Last weekend, I spent some time at my alma mater, Wellesley College. I was shown around by fellow alum and now Wellesley assistant professor, Sara Wasserman. There’s something remarkable about being taken on a tour of a shared alma mater by a fellow student who has since become the shepherd for the next generation of women who will do great things in the world.
Sara runs The Wasserman Lab
. Yes, she has her own lab where she teaches students how to do as she has done for years, work with flies to discover how sensory inputs influence actions. That’s a really simplistic description (there’s so much more to it than that), but it’s about more than the flies and how they respond to changes to their environment. It’s about empowering young women to believe in their bones that, no matter what happens, they can do anything to which they set their mind.
If anyone knows a thing or two about setting their mind, it’s Sara. She has a bachelor’s from Wellesley, a master’s from Pepperdine in Education, a PhD in Neuroscience from Brandeis, a post-doctoral research fellowship at UCLA and now a professorship at Wellesley. She runs SWIRLSS
, "a STEM nonprofit [filing in progress] ... whose mission is to establish a national network of research laboratories on high school campuses.”
Sara makes mind-bending work look easy; she finds joy and satisfaction in working to expand knowledge and understanding of the brain and how it works. She also completed a theater major at Wellesley, which empowers her to creatively translate the complexity of technology and science into everyday prose and with a healthy dose of side-splitting humor to boot. She's savvy, stylish and makes science look easy. She rewarded my reading about the brain with a short lecture on how signals in the brain are chemically transferred from one neuron to another. It was fascinating.
Sara is one of many rock stars I have had the privilege to grow with over the years.
You may have seen the Women of NASA
set that LEGO released not too long ago. I’ve watched as my partner Tim has worked long hours along with his team members at LEGO to support its fan designer Maia Weinstock. It’s a lovely tribute to some truly remarkable women. Meanwhile, the LEGO Ideas platform, which Tim has worked on from its earliest days, is a real testament to the power and value of getting the people who love and care about your product involved in its growth.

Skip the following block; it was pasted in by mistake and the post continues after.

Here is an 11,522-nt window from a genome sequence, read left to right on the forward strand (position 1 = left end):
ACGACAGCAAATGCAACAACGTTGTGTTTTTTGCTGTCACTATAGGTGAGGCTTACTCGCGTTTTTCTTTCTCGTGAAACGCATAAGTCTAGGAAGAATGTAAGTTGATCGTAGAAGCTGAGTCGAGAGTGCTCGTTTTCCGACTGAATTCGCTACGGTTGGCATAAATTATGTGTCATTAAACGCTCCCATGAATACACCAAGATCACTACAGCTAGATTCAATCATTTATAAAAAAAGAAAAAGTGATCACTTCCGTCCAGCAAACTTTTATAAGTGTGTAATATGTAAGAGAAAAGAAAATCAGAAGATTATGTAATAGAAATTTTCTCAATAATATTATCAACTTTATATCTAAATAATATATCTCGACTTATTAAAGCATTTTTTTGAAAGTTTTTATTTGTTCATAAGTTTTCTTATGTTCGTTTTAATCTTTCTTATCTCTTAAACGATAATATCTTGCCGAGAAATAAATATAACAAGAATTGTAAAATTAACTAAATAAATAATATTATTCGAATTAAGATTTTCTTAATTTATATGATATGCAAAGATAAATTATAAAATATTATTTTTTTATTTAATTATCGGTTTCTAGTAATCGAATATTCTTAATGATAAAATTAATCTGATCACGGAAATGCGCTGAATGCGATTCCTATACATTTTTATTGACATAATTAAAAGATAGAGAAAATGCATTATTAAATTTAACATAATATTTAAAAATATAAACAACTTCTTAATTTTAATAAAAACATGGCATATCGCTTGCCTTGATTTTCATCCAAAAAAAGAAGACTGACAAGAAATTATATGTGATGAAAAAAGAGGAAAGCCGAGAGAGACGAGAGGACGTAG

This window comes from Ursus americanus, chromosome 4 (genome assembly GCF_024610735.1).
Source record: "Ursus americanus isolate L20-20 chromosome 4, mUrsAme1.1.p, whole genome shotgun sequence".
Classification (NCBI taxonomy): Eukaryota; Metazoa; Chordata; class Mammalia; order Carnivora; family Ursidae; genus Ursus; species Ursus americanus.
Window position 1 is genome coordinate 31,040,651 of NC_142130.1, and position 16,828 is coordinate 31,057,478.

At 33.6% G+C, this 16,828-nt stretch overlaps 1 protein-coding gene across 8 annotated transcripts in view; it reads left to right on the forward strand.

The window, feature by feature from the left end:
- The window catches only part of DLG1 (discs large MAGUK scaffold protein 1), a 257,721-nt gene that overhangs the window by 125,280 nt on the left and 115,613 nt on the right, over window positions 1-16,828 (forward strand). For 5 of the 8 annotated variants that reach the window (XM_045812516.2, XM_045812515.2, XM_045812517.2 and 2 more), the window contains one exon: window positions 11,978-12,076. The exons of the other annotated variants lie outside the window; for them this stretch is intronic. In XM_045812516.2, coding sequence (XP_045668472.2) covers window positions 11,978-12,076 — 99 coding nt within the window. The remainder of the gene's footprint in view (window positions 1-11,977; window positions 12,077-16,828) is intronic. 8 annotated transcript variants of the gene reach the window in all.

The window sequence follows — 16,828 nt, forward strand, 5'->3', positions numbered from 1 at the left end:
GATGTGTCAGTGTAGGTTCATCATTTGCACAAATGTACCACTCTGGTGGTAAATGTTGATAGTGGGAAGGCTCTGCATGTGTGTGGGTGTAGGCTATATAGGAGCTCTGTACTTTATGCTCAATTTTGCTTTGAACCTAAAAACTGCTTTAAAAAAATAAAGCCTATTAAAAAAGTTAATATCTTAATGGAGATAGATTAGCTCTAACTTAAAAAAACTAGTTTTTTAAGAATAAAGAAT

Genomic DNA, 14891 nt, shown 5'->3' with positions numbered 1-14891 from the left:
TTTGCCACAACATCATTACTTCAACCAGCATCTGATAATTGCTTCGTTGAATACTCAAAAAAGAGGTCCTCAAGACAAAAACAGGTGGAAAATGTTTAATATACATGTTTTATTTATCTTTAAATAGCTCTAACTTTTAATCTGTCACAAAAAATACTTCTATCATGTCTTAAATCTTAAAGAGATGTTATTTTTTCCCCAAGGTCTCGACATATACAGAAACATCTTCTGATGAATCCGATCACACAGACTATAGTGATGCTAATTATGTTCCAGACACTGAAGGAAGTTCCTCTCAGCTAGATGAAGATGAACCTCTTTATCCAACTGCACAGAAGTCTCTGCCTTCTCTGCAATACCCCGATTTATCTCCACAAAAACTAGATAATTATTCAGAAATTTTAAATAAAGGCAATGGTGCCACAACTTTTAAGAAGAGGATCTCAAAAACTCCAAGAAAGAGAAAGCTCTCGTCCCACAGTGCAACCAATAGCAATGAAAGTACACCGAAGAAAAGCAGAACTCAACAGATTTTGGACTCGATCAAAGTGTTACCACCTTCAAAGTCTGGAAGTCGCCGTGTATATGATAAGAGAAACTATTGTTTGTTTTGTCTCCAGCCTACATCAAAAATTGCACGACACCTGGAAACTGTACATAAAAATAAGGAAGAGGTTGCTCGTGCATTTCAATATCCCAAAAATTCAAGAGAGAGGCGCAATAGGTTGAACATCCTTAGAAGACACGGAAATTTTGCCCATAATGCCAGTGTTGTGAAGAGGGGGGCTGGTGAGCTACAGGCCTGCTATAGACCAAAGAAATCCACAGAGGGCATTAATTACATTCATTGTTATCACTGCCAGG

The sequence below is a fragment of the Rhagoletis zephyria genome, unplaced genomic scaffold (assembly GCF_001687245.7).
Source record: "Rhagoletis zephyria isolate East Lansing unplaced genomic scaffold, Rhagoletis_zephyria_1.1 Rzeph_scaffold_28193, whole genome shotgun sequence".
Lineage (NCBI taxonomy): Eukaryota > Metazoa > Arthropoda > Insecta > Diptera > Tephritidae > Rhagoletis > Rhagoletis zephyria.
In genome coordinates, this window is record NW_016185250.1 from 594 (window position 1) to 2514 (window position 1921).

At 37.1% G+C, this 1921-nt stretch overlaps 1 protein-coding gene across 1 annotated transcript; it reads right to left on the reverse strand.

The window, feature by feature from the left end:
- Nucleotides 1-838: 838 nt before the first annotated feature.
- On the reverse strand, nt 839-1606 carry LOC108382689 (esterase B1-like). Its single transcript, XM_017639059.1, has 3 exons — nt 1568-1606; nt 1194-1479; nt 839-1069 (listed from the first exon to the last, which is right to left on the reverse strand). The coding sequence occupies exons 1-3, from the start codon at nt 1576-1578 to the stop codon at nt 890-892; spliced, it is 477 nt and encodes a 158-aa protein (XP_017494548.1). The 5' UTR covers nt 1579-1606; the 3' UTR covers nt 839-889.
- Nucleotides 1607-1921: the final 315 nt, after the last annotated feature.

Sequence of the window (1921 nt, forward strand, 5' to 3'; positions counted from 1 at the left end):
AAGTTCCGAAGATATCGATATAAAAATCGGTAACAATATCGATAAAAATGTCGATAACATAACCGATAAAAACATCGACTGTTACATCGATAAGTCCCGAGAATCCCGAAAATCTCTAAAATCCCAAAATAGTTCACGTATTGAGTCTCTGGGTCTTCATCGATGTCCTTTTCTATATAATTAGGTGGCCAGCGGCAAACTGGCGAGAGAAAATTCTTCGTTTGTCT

I’ve often mentioned Sam Sanders over at NPR, who, after he gave voice (and much-needed joy) to the NPR Politics Podcast went on to produce and voice yet another NPR podcast, “It’s Been A Minute”
. Sam has quickly become the voice of the next generation of NPR talent. There’s Khe Hy, the mastermind behind the Rad community that includes the newsletter and podcast under the Rad Reads
banner and Rad Jobs, one of the best job listing resources I have ever seen. Seriously, these are jobs you want.
I could go on and on and on and on … and I will. I promise. This is just a taste of the incredible people with whom I have had the privilege of working, living and enjoying life.
These days, I struggle with my choice not to pursue a life in media and live as publicly as I once did. I worry that I have taken the easy path, veering away from a fully, obviously creative life. But the opportunity for creativity is everywhere, and sometimes the more rewarding opportunities are the furthest away from the spotlight.
Also, the path to where you want to be is not linear. It has bends and curves and, sometimes, sheer cliffs. Navigating that path successfully occasionally means stepping back for a while to think differently and see inside different communities and spaces. In all honesty, it has been a nice break for my mind to explore an entirely new way of living.
When we step into a new frame of our lives, it can be easy to toss the past aside, and that's fine to do, but you never toss the people -- not the good ones, definitely not the rock stars who worked alongside you and helped you get to where you are.
I have had the incredible privilege of coming into my own while in the company of absolute rockstars — people who don’t accept good enough, who value hard work and still remember how to play like children. I am so proud of and happy for my friends, and I hope you’ll join me in supporting their work. Thank you, too, to everyone who wrote to me after last week’s newsletter. Your words of encouragement and warmth were so desperately needed and valued. Thank you.
Have a great week, rock star.